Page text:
Reasons to learn watercolour

Arts, Crafts & Performing Arts

26 October 2023

Why learn Watercolour painting

Painting promotes stress relief, improves memory skills, enhances motor skills and even promotes emotional growth. Particularly during difficult times starting a new hobby and taking some time for yourself is hugely important.

If you are asking yourself why would you want to learn, why you would want to get better or how can it be so rewarding? Here are more reasons:

1. Watercolour is portable

The basics include a brush, watercolour paper, and a few paints, it is accessible, nontoxic, clean and relatively inexpensive to work with.  Colours are vivid which makes them great for depicting plants, flowers and landscapes and their versatility makes them good for a myriad of other subjects.  Look at the watercolours made by the following artists to see what can be achieved: William Blake, J.M.W. Turner, James Whistler, John Singer Sargent, Paul Klee, Georgia O'Keeffe and Edward Hopper to name just a few.

2. Watercolours help us discover our creativity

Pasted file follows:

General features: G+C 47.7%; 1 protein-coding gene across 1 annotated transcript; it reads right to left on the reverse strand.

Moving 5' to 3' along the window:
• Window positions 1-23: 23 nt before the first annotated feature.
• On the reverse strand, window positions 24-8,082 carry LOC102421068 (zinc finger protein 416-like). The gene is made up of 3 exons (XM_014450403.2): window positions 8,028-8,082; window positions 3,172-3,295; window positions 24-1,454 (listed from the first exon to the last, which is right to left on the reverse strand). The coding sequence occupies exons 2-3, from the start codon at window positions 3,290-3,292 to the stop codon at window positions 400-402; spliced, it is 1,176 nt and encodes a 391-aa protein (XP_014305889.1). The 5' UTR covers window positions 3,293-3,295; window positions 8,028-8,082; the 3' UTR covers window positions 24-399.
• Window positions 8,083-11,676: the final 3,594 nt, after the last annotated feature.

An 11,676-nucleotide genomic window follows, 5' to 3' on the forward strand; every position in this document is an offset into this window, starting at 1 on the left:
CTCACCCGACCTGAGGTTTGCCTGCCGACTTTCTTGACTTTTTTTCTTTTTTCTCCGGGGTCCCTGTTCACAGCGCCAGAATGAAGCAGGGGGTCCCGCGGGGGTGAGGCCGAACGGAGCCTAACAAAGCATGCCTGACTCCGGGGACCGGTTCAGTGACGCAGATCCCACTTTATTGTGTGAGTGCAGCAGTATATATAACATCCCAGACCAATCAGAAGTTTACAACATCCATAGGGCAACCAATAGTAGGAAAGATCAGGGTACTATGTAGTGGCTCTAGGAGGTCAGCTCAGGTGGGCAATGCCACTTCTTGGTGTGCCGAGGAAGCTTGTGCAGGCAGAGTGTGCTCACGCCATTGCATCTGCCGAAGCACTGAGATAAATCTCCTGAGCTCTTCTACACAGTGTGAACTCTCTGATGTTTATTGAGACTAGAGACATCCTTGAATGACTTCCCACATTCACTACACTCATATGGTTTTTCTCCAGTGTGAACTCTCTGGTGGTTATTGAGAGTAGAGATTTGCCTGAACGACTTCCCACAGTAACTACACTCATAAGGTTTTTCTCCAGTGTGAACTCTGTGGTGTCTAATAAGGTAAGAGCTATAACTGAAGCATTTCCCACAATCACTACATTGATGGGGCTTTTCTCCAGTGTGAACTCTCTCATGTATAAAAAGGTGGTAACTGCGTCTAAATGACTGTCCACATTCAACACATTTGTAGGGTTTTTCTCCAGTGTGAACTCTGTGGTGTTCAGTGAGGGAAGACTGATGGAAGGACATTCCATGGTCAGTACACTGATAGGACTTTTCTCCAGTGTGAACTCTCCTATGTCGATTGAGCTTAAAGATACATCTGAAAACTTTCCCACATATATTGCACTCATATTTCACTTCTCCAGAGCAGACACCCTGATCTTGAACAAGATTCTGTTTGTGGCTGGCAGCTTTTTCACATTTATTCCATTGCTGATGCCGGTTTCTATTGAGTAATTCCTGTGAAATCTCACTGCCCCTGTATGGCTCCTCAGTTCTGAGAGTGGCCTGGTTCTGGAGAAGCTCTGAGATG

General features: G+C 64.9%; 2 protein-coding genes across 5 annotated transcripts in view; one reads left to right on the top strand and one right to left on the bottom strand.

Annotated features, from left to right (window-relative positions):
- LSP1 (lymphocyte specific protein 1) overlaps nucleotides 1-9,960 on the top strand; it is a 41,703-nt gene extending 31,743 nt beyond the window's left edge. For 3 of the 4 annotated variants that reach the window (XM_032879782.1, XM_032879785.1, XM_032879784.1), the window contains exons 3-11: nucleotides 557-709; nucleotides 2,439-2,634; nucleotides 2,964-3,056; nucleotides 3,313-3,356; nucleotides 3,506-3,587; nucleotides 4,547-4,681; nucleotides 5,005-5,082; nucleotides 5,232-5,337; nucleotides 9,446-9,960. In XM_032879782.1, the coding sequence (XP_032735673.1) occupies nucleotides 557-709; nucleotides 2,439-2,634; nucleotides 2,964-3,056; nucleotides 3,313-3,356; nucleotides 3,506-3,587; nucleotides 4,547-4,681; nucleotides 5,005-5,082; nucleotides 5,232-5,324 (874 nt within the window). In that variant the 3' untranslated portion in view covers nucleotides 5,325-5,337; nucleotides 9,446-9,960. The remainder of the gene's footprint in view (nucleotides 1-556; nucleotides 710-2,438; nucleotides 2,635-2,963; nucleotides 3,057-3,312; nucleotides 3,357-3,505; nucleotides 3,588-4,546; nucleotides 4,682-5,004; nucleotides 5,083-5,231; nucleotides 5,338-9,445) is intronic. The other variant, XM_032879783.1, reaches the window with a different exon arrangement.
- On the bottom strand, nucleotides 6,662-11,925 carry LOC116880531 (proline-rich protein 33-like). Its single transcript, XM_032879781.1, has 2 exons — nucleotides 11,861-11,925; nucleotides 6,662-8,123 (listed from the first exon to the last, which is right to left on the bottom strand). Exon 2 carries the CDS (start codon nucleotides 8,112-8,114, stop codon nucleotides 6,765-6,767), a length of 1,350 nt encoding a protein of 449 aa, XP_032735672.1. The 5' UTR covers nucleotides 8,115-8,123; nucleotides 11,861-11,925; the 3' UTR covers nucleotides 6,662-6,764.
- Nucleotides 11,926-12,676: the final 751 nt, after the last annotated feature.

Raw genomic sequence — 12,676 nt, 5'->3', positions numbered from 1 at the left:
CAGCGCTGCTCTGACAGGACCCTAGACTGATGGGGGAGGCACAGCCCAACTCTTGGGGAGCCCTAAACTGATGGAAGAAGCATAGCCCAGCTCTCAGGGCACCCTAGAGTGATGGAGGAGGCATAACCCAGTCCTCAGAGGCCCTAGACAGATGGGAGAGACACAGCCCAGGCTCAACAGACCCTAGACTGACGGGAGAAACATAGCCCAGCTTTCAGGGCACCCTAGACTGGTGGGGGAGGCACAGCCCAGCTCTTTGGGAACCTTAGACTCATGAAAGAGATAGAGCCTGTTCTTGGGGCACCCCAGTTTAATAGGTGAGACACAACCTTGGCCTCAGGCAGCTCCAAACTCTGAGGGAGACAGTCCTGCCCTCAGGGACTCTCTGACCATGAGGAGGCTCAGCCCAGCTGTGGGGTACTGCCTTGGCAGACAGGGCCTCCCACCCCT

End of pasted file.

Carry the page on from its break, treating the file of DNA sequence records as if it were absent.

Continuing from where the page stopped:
We all have the ability to be creative, believe it or not. And it doesn’t have to be artistic to be considered creative!

Do you remember when you were a kid? Do you remember creating with reckless abandon? Drawing whatever you want, building forts from materials around the house and dressing up without fear of judgment? The thing is, you’ve always been creative… You’ve just forgotten this part of yourself.

person mixing watercolour paint on a paint palette

3. Watercolours teach us to slow down

Watercolours, like many hobbies, can be an escape to a place you call your own and you discover purpose when we’re quiet and intentional.  Painting with watercolours requires thought, careful application, and you may have a personal goal to aim for. It’s time we take for ourselves and, in that time, while we paint, we’re slowing down so that we find whatever it is we might need at that moment.

4. Watercolours encourage us to view the world around us differently

Painting, like drawing, comes from first observing. Whether it’s from memory or a reference photo, art is one way that we can share how we see the world.

What colours are in this object? What shape is it? Where are the shadows falling? What are the important details that make it unique?

Watercolours encourage us to really look before we translate what we see onto paper.

We have a Watercolour course starting soon where you can learn techniques and the knowhow to make great images using watercolours, as well as finding out about other artists working in the media, paints, papers and brushes.

For more information and to book your place go to Watercolour course.  Pick up your brushes and give it a go!

Share on

Search over 500 part-time courses